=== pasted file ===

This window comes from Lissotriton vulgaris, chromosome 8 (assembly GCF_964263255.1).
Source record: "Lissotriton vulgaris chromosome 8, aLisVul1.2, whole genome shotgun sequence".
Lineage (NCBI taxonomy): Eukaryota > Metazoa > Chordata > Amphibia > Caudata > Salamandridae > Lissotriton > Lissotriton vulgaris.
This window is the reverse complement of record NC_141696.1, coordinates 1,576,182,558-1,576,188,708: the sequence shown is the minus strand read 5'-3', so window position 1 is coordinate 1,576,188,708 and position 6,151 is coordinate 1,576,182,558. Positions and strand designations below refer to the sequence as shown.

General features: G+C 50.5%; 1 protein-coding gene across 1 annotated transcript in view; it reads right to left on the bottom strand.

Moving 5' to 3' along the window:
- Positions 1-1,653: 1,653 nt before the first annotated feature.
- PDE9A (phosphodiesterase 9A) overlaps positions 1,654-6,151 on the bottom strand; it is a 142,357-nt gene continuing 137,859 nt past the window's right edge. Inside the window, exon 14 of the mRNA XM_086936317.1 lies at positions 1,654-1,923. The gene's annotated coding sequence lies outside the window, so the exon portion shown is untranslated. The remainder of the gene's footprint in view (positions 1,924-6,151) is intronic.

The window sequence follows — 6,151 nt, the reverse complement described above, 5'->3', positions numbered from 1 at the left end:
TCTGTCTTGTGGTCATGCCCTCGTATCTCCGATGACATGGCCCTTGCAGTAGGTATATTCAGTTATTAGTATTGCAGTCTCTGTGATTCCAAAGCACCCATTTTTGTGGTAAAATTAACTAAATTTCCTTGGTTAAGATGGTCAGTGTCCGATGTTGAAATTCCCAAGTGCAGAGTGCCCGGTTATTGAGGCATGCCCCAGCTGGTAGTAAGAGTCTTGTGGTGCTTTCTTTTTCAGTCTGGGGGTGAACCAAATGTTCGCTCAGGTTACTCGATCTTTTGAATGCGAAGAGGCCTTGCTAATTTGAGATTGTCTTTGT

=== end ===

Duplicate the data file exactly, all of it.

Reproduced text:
This window comes from Lissotriton vulgaris, chromosome 8 (assembly GCF_964263255.1).
Source record: "Lissotriton vulgaris chromosome 8, aLisVul1.2, whole genome shotgun sequence".
Lineage (NCBI taxonomy): Eukaryota > Metazoa > Chordata > Amphibia > Caudata > Salamandridae > Lissotriton > Lissotriton vulgaris.
This window is the reverse complement of record NC_141696.1, coordinates 1,576,182,558-1,576,188,708: the sequence shown is the minus strand read 5'-3', so window position 1 is coordinate 1,576,188,708 and position 6,151 is coordinate 1,576,182,558. Positions and strand designations below refer to the sequence as shown.

General features: G+C 50.5%; 1 protein-coding gene across 1 annotated transcript in view; it reads right to left on the bottom strand.

Moving 5' to 3' along the window:
- Positions 1-1,653: 1,653 nt before the first annotated feature.
- PDE9A (phosphodiesterase 9A) overlaps positions 1,654-6,151 on the bottom strand; it is a 142,357-nt gene continuing 137,859 nt past the window's right edge. Inside the window, exon 14 of the mRNA XM_086936317.1 lies at positions 1,654-1,923. The gene's annotated coding sequence lies outside the window, so the exon portion shown is untranslated. The remainder of the gene's footprint in view (positions 1,924-6,151) is intronic.

The window sequence follows — 6,151 nt, the reverse complement described above, 5'->3', positions numbered from 1 at the left end:
TCTGTCTTGTGGTCATGCCCTCGTATCTCCGATGACATGGCCCTTGCAGTAGGTATATTCAGTTATTAGTATTGCAGTCTCTGTGATTCCAAAGCACCCATTTTTGTGGTAAAATTAACTAAATTTCCTTGGTTAAGATGGTCAGTGTCCGATGTTGAAATTCCCAAGTGCAGAGTGCCCGGTTATTGAGGCATGCCCCAGCTGGTAGTAAGAGTCTTGTGGTGCTTTCTTTTTCAGTCTGGGGGTGAACCAAATGTTCGCTCAGGTTACTCGATCTTTTGAATGCGAAGAGGCCTTGCTAATTTGAGATTGTCTTTGT